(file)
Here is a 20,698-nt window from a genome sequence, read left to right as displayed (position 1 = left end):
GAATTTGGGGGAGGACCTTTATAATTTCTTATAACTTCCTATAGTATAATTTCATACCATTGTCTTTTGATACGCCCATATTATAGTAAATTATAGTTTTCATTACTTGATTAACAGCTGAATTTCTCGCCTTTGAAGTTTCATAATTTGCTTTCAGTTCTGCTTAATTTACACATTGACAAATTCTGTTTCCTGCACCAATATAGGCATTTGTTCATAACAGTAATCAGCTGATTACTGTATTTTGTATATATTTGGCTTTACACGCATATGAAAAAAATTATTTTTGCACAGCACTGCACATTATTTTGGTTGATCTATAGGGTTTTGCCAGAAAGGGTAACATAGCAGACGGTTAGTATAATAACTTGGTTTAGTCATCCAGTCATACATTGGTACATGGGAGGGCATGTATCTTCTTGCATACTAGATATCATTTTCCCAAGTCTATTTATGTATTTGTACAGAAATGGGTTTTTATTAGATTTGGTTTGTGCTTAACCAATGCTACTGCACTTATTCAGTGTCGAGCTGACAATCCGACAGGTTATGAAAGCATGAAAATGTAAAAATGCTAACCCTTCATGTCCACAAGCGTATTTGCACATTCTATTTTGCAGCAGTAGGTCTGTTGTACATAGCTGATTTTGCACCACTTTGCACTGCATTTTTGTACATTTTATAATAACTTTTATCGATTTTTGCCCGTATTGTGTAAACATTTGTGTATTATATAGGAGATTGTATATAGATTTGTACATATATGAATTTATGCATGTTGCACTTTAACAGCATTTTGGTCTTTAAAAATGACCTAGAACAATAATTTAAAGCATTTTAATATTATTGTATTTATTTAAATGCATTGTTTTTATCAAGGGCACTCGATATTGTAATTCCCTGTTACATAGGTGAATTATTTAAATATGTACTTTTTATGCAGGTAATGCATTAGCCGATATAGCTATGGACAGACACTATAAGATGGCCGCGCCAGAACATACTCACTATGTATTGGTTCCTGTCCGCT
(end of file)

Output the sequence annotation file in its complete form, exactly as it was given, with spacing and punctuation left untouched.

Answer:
Here is a 20,698-nt window from a genome sequence, read left to right as displayed (position 1 = left end):
GAATTTGGGGGAGGACCTTTATAATTTCTTATAACTTCCTATAGTATAATTTCATACCATTGTCTTTTGATACGCCCATATTATAGTAAATTATAGTTTTCATTACTTGATTAACAGCTGAATTTCTCGCCTTTGAAGTTTCATAATTTGCTTTCAGTTCTGCTTAATTTACACATTGACAAATTCTGTTTCCTGCACCAATATAGGCATTTGTTCATAACAGTAATCAGCTGATTACTGTATTTTGTATATATTTGGCTTTACACGCATATGAAAAAAATTATTTTTGCACAGCACTGCACATTATTTTGGTTGATCTATAGGGTTTTGCCAGAAAGGGTAACATAGCAGACGGTTAGTATAATAACTTGGTTTAGTCATCCAGTCATACATTGGTACATGGGAGGGCATGTATCTTCTTGCATACTAGATATCATTTTCCCAAGTCTATTTATGTATTTGTACAGAAATGGGTTTTTATTAGATTTGGTTTGTGCTTAACCAATGCTACTGCACTTATTCAGTGTCGAGCTGACAATCCGACAGGTTATGAAAGCATGAAAATGTAAAAATGCTAACCCTTCATGTCCACAAGCGTATTTGCACATTCTATTTTGCAGCAGTAGGTCTGTTGTACATAGCTGATTTTGCACCACTTTGCACTGCATTTTTGTACATTTTATAATAACTTTTATCGATTTTTGCCCGTATTGTGTAAACATTTGTGTATTATATAGGAGATTGTATATAGATTTGTACATATATGAATTTATGCATGTTGCACTTTAACAGCATTTTGGTCTTTAAAAATGACCTAGAACAATAATTTAAAGCATTTTAATATTATTGTATTTATTTAAATGCATTGTTTTTATCAAGGGCACTCGATATTGTAATTCCCTGTTACATAGGTGAATTATTTAAATATGTACTTTTTATGCAGGTAATGCATTAGCCGATATAGCTATGGACAGACACTATAAGATGGCCGCGCCAGAACATACTCACTATGTATTGGTTCCTGTCCGCT